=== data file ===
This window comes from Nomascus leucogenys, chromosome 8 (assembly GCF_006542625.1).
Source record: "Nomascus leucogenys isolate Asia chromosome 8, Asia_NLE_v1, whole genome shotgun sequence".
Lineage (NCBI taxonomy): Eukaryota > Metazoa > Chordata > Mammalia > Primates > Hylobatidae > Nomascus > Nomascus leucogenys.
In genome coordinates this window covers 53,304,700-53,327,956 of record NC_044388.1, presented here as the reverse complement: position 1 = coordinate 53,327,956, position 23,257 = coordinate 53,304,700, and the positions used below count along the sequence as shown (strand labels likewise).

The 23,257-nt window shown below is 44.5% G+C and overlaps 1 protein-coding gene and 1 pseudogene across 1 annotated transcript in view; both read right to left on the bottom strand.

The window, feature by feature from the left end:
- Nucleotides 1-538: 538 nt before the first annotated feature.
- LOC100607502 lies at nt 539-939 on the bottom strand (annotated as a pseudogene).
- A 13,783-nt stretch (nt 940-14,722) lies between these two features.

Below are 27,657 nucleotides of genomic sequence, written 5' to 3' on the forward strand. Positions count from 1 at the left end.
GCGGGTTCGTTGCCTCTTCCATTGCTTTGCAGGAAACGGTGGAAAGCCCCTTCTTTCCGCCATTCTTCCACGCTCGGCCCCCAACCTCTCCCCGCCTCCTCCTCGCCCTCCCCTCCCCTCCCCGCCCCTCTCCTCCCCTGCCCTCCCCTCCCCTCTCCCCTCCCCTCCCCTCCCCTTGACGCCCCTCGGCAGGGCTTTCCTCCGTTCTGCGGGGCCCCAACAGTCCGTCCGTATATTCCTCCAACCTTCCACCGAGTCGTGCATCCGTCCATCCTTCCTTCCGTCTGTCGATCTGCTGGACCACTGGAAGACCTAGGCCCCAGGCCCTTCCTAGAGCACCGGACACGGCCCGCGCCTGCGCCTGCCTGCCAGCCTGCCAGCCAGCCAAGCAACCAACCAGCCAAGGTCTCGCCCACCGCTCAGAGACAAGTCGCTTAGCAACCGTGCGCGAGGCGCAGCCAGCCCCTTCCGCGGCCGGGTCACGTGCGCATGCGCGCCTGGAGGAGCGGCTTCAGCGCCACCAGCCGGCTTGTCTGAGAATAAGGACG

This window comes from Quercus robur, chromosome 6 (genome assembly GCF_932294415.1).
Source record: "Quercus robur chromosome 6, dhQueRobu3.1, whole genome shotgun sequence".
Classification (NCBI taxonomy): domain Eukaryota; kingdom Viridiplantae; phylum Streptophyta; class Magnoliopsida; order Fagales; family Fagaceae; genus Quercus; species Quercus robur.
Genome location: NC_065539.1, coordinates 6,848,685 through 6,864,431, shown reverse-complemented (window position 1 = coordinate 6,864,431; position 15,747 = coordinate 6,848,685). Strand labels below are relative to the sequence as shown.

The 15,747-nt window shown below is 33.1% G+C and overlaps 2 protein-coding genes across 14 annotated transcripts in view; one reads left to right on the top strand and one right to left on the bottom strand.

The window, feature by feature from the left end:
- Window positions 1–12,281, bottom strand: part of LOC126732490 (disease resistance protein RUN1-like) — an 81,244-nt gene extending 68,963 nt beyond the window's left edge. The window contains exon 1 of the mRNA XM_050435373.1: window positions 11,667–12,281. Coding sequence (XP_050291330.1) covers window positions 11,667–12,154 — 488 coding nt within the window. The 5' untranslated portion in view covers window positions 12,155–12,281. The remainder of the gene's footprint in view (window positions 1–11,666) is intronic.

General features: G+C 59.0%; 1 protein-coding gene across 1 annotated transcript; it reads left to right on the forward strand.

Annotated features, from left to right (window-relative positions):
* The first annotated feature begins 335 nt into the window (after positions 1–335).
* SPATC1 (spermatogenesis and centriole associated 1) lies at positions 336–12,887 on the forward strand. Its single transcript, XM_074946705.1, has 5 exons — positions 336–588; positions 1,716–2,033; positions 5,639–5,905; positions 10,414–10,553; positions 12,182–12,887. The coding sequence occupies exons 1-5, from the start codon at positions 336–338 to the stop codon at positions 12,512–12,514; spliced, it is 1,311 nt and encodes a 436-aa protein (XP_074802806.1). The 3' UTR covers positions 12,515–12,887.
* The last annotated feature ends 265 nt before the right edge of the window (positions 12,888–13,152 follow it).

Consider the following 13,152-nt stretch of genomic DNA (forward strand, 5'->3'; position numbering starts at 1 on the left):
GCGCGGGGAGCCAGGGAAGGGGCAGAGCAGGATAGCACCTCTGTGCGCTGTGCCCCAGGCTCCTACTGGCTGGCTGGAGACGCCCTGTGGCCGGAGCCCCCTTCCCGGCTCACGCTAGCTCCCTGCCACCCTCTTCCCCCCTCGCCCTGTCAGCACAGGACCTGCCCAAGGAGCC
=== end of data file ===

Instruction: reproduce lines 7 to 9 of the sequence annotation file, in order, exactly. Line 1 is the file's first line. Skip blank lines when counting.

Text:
- Nucleotides 1-538: 538 nt before the first annotated feature.
- LOC100607502 lies at nt 539-939 on the bottom strand (annotated as a pseudogene).
- A 13,783-nt stretch (nt 940-14,722) lies between these two features.